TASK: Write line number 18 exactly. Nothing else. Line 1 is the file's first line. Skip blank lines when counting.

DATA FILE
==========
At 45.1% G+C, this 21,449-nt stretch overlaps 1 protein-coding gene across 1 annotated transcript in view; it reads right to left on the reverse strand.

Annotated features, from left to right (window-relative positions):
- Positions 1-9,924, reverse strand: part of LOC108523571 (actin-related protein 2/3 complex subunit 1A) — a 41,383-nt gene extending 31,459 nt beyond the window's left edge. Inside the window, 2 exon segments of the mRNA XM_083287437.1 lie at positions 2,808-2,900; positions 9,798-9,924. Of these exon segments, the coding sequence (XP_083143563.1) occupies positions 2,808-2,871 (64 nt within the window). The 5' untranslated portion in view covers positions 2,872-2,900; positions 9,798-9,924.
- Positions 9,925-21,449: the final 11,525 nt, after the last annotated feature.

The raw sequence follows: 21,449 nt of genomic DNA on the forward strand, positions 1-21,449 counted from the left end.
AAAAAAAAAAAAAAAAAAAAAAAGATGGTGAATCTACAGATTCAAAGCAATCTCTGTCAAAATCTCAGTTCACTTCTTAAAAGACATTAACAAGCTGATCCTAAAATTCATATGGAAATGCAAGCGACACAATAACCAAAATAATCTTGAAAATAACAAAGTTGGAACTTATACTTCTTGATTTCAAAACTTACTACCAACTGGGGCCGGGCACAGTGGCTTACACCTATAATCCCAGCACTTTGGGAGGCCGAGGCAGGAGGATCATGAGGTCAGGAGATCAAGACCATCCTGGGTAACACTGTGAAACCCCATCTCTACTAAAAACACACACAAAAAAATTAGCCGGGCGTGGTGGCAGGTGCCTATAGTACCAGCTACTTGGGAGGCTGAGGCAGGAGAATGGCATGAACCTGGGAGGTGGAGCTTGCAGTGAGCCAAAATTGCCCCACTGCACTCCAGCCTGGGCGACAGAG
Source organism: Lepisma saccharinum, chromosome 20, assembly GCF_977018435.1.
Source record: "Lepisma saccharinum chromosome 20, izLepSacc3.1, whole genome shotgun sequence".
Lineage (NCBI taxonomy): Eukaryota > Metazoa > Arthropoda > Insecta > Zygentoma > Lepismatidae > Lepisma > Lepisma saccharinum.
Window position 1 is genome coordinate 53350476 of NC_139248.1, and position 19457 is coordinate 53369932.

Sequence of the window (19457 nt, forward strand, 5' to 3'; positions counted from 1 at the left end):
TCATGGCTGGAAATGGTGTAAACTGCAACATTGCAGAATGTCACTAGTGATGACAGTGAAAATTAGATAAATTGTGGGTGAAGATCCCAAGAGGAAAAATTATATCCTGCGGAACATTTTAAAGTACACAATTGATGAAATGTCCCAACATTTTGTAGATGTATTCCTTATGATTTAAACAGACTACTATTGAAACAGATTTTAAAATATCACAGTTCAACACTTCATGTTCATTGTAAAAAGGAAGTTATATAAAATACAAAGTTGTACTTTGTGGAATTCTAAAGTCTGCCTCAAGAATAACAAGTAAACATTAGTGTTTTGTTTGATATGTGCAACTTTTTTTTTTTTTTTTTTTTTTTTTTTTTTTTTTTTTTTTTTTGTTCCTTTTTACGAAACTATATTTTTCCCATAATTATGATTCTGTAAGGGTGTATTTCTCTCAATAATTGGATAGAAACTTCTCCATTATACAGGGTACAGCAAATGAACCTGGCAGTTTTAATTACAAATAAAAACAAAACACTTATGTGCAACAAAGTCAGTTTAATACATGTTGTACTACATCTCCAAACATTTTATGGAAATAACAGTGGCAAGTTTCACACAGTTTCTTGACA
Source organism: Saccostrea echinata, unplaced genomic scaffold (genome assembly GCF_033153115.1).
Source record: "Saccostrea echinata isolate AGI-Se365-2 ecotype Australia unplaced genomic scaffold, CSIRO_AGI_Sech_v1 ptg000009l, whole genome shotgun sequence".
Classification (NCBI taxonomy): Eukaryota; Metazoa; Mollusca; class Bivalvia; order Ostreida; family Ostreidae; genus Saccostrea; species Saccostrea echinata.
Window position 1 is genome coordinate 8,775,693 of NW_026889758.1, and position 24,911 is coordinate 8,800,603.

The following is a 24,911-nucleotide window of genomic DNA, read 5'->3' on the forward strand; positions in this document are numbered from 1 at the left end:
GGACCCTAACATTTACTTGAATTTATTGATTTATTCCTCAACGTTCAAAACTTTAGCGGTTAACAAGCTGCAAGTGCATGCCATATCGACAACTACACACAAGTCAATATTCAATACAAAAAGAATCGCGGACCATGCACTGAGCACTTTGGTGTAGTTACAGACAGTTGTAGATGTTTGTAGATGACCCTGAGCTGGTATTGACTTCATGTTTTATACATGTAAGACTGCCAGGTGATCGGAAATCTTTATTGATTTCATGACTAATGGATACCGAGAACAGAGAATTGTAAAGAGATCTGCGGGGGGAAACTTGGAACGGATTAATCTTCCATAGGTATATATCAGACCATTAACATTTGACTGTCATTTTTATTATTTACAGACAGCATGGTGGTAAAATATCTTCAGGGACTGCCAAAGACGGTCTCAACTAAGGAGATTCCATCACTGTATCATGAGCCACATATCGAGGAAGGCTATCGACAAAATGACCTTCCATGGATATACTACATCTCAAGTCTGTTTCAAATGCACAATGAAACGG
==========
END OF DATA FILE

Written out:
GGACCCTAACATTTACTTGAATTTATTGATTTATTCCTCAACGTTCAAAACTTTAGCGGTTAACAAGCTGCAAGTGCATGCCATATCGACAACTACACACAAGTCAATATTCAATACAAAAAGAATCGCGGACCATGCACTGAGCACTTTGGTGTAGTTACAGACAGTTGTAGATGTTTGTAGATGACCCTGAGCTGGTATTGACTTCATGTTTTATACATGTAAGACTGCCAGGTGATCGGAAATCTTTATTGATTTCATGACTAATGGATACCGAGAACAGAGAATTGTAAAGAGATCTGCGGGGGGAAACTTGGAACGGATTAATCTTCCATAGGTATATATCAGACCATTAACATTTGACTGTCATTTTTATTATTTACAGACAGCATGGTGGTAAAATATCTTCAGGGACTGCCAAAGACGGTCTCAACTAAGGAGATTCCATCACTGTATCATGAGCCACATATCGAGGAAGGCTATCGACAAAATGACCTTCCATGGATATACTACATCTCAAGTCTGTTTCAAATGCACAATGAAACGG